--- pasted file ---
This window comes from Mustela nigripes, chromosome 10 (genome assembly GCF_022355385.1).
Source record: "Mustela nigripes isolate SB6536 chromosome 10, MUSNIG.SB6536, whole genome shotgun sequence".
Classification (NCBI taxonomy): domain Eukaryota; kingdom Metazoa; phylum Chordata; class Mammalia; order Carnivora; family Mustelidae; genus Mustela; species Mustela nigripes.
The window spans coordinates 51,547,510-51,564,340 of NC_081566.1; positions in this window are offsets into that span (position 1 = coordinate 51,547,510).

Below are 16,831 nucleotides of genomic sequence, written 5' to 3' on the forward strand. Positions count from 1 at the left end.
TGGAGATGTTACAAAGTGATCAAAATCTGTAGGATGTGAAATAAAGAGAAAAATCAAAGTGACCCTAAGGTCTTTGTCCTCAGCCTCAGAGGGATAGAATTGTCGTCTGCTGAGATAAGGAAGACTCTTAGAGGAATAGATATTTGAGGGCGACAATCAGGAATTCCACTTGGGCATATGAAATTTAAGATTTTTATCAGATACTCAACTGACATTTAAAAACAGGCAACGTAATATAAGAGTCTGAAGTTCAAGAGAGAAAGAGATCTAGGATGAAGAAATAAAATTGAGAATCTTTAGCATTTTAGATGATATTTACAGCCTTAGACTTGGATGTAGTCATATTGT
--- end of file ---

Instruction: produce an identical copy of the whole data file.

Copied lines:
This window comes from Mustela nigripes, chromosome 10 (genome assembly GCF_022355385.1).
Source record: "Mustela nigripes isolate SB6536 chromosome 10, MUSNIG.SB6536, whole genome shotgun sequence".
Classification (NCBI taxonomy): domain Eukaryota; kingdom Metazoa; phylum Chordata; class Mammalia; order Carnivora; family Mustelidae; genus Mustela; species Mustela nigripes.
The window spans coordinates 51,547,510-51,564,340 of NC_081566.1; positions in this window are offsets into that span (position 1 = coordinate 51,547,510).

Below are 16,831 nucleotides of genomic sequence, written 5' to 3' on the forward strand. Positions count from 1 at the left end.
TGGAGATGTTACAAAGTGATCAAAATCTGTAGGATGTGAAATAAAGAGAAAAATCAAAGTGACCCTAAGGTCTTTGTCCTCAGCCTCAGAGGGATAGAATTGTCGTCTGCTGAGATAAGGAAGACTCTTAGAGGAATAGATATTTGAGGGCGACAATCAGGAATTCCACTTGGGCATATGAAATTTAAGATTTTTATCAGATACTCAACTGACATTTAAAAACAGGCAACGTAATATAAGAGTCTGAAGTTCAAGAGAGAAAGAGATCTAGGATGAAGAAATAAAATTGAGAATCTTTAGCATTTTAGATGATATTTACAGCCTTAGACTTGGATGTAGTCATATTGT